Babies as young as six weeks old can develop special relationships with other infants and toddlers. They can even invent games that build social relationships, researchers at Columbia University's Teachers College say.
Dr. Annette Axtmann, director of the College's Center for Infants and Parents, says infants are innately social. She says they have subtle ways of showing interest and affection not only toward one another but toward older children and adults.Researchers at the center have watched babies turn spontaneous interactions into simple games of social exchange. For example, a 3-month-old shakes her foot and looks toward another 3-month-old. The second shakes his foot and returns the look. The actions are repeated. In one instance, Axtmann says, it continued for seven minutes.
Self-invented games are the best curriculum for social learning for they are exactly tuned to what infants understand. "At the Center for Infants and Parents," Axtmann said, "we observe, protect and facilitate the babies' natural interest in one another."
Axtmann and her students also found that toddlers develop games they play only with special friends. For example, one 27-month-old came back to visit after an absence of four months. Just before he arrived, a teacher put down a mat in the center of the room.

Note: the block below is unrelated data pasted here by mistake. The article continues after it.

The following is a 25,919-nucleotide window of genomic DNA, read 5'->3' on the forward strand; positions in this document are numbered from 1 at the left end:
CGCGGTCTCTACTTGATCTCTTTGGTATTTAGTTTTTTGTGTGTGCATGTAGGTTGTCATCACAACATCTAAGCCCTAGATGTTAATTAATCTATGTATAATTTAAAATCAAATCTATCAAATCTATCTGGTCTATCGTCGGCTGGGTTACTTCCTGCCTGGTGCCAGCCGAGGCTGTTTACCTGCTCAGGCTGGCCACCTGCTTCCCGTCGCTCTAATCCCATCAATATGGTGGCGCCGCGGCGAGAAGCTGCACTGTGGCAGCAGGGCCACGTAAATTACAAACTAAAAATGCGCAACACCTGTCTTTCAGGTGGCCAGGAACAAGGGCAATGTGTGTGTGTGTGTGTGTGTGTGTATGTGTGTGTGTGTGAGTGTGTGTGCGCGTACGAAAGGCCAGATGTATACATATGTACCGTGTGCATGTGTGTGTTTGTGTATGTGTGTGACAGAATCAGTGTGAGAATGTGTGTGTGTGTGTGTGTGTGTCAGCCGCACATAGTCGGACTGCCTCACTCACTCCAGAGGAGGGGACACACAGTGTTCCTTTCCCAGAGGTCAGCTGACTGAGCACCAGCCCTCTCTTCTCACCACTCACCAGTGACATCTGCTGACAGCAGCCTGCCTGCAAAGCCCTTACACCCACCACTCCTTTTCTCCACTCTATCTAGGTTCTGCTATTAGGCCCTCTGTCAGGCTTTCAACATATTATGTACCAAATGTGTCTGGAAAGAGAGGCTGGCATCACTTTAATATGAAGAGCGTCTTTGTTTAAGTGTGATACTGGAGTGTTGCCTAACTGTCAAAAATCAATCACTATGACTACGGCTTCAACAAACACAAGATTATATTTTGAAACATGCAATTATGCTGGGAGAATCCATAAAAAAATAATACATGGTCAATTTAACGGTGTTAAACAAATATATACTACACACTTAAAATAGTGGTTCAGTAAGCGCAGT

The mat was part of a game the toddler had created months before with another toddler, now 25 months old. They would run around the mat and one would flop down. The other would catch up and flop over.
A few minutes after the visitor arrived, he and his old friend were playing the same game at the mat, running, flopping down, hugging and then jumping up to run again.
Videotaped observations at the center show that infants who engage in joyful encounters with peers experience equally tuneful interactions with their parents, researchers found. Infants who do not initiate and maintain effective interaction with peers are engaged in awkward, often inconclusive actions with their parents.
"Clearly," Axtmann says, "learning how to interact with peers is grounded in the baby's first, most important relationship - the baby's interaction with the parent."